Years ago when Greg and I first moved back to Everett from Georgia, we lived in his dad’s basement for a while. We didn’t have a house, all our stuff was in storage, I had no job, and it was just Dizzy and me hanging out during the week. I spent hours writing every day and in the afternoons I watched cooking shows on the Food Network. One of my favorite’s was the Barefoot Contessa. Her recipes are so easy and delicious and they never go out of style.
During one episode, I watched her make a pitcher of Sidecar cocktails for a party she was throwing. I’d never been into brandy, except to cook with it. To me brandy belonged in old historical romance novels; it was what the men drank while brooding in the library. But watching Ina Garten mix the Cognac with the lemon juice and Cointreau, I was intrigued. Ina can make anything look delicious. I wanted to invite myself to her house in East Hampton for an afternoon get-together with her friends and a pitcher of Sidecars.
I printed out the recipe to save for a later day, and then forgot about it.
A few years later, I was hanging out with Greg and our friends, Shannin and Jason; it was spring and I had a memory of that cocktail recipe. For some reason it felt like the thing to make. The weather was gorgeous and sunny in April, which can be a novelty around here, everything was blooming and sending out delicious, sweet scents into the air and we were celebrating just the simple fact that we managed to get together despite our busy schedules and Puget Sound between us. With a lightly sugared rim, heavy on the lemon, and served over a large ice cube in a rocks glass, a tart and sweet cocktail fit right into our plans.
Turns out brandy is good for more than just a dusty romance hero gazing into the fireplace while the sassy heroine eludes him once again.
I still use brandy for cooking, but my favorite to use in cocktails is Cognac from the Cognac region in western France. I’ve heard the really good ones, labeled XO should be sipped, but since they are way out of my budget and I haven’t acquired a taste for sipping super strong liquors, I lean towards the less expensive, younger ones with the VS on the label.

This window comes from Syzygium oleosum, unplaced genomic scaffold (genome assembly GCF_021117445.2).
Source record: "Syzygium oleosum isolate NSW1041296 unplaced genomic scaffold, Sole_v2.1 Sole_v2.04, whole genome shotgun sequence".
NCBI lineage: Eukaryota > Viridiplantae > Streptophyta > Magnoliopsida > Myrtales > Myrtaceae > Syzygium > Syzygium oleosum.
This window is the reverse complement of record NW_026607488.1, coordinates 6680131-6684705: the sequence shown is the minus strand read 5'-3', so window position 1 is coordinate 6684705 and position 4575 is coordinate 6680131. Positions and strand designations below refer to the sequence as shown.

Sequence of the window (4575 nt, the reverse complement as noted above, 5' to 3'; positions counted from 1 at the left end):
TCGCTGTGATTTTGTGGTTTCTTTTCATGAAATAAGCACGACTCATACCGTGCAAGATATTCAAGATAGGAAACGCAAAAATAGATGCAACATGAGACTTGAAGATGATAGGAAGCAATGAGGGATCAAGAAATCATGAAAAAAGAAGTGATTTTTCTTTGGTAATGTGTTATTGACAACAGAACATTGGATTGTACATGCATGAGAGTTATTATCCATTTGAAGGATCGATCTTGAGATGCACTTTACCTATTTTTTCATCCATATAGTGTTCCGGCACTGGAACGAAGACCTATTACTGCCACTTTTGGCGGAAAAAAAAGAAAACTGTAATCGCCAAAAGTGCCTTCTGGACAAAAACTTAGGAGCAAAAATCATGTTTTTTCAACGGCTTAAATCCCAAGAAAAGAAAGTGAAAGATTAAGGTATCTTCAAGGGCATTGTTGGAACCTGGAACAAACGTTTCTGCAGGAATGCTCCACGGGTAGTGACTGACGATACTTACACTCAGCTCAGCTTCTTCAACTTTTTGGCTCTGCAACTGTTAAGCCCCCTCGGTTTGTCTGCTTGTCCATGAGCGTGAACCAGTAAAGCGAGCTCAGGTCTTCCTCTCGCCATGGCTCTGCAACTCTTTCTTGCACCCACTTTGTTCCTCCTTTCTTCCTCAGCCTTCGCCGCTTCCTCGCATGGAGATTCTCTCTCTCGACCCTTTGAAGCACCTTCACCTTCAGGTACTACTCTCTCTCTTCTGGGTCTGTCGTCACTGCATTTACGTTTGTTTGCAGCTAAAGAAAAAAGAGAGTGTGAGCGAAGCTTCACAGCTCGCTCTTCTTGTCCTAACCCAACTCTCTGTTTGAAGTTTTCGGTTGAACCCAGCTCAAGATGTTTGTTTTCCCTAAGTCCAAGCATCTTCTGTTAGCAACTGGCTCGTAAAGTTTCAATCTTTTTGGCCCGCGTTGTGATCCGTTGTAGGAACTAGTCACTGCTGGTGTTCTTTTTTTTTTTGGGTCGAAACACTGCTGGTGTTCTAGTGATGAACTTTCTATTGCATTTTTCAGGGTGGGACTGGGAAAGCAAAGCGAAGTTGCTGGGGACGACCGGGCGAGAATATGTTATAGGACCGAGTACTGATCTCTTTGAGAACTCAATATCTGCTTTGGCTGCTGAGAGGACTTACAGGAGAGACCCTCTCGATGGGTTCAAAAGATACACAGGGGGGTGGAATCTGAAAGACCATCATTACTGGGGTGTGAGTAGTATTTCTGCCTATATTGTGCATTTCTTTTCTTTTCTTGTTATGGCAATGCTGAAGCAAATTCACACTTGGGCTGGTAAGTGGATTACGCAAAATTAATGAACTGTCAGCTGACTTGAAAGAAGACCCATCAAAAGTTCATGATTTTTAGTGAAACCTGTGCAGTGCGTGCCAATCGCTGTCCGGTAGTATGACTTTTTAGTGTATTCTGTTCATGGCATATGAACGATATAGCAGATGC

With layers of flavor, like pears and apples, often orange or lemon, barely-there hints of clove and cinnamon, and maybe even vanilla or a light butterscotch and caramel taste, Cognac adds depth and complexity to drinks.
Last fall, Greg and I were looking for another new, fun cocktail to make to celebrate something; I can’t even remember what exactly, it might have been our anniversary, maybe it was Greg getting back from an awesome work trip to Japan. I wanted something different, special and sparkly. Enter the French 75.
People often make this cocktail with gin, but I like it better with Cognac. Although the gin version is tasty and would be perfect on a really hot summer day, the Cognac one purrs special occasion in a pretty glass.
We made it again for Thanksgiving when we celebrated with our friends, and relatives, Kristyn, Roger and their cutie pie, Deyo. And a month later for Christmas, and again in January for a last-minute dinner with neighbors.
The Sidecar and French 75 are very similar cocktails. I like how the the citrusy, caramely flavors of Cognac pair so well with the lemon, sugar and the orange liqueur of Cointreau, or the fizz of sparkling wine. Both seem to say celebration, whether it’s a holiday, success at your job, or even simply getting together with good friends.
- 1.5 ounces Cognac
- 1.5 ounces Cointreau or Grand Marnier
- 1.5 ounces freshly squeezed lemon juice, plus extra lemon juice for sugaring the rims of the glasses
- dash angostura bitters
- Chill rocks glass or any favorite glass you have. If you like a sugared rim on your glass, dip rim of glass into extra lemon juice, then dip rim in sugar. Fill cocktail shaker with ice, add Cognac, Cointreau, lemon juice and bitters. Shake until chilled and strain into rocks glass over large ice cube. Optional: garnish with lemon twist and/or brandied cherries. Or, if you're like me, leave it ungarnished.
- I think the Barefoot Contessa uses Grand Marnier; I like Cointreau better, either will work. I also like my Sidecar extra lemony, like a grown-up lemonade, tart, tart, tart. If you don't like it as lemony, use 3 ounces Cognac, to 1.5 ounces Cointreau and 1.5 ounces lemon juice.
- 1 1/2 ounces Cognac or gin
- 1/2 ounce simple syrup
- 1/2 ounce freshly squeezed lemon juice
- Sparkling wine
- Twist of lemon
- Fill a cocktail shaker with ice. Add the Cognac, simple syrup and lemon juice and shake well. Strain into coupe or martini glass. Top with sparkling wine, garnish with a lemon twist and serve.